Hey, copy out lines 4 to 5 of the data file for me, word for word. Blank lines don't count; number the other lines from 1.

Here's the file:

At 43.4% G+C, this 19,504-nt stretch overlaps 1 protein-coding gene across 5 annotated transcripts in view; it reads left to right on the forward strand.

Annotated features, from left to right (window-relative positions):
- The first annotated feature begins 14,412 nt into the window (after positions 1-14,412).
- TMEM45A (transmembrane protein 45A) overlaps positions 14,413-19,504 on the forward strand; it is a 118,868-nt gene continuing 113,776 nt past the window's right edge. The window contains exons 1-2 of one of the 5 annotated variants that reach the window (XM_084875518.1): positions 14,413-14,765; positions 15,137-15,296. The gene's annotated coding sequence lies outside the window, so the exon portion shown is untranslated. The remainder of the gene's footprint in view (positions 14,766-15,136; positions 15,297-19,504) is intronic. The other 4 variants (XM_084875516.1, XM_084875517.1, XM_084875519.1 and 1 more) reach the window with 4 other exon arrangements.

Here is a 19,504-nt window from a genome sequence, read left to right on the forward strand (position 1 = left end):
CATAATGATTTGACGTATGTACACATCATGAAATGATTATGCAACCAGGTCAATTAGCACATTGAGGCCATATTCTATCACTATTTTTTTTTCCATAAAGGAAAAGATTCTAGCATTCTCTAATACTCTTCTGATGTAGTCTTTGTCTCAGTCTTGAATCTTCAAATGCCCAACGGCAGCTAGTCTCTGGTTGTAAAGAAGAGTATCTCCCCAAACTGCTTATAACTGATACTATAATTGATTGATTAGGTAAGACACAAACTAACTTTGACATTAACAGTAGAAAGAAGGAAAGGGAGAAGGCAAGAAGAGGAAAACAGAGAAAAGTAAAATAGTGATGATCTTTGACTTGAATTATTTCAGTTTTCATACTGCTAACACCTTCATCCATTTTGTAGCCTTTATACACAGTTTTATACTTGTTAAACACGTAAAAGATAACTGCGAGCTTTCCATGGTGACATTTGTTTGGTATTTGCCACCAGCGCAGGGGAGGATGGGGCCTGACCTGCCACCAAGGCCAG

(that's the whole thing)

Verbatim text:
- TMEM45A (transmembrane protein 45A) overlaps positions 14,413-19,504 on the forward strand; it is a 118,868-nt gene continuing 113,776 nt past the window's right edge. The window contains exons 1-2 of one of the 5 annotated variants that reach the window (XM_084875518.1): positions 14,413-14,765; positions 15,137-15,296. The gene's annotated coding sequence lies outside the window, so the exon portion shown is untranslated. The remainder of the gene's footprint in view (positions 14,766-15,136; positions 15,297-19,504) is intronic. The other 4 variants (XM_084875516.1, XM_084875517.1, XM_084875519.1 and 1 more) reach the window with 4 other exon arrangements.

Here is a 19,504-nt window from a genome sequence, read left to right on the forward strand (position 1 = left end):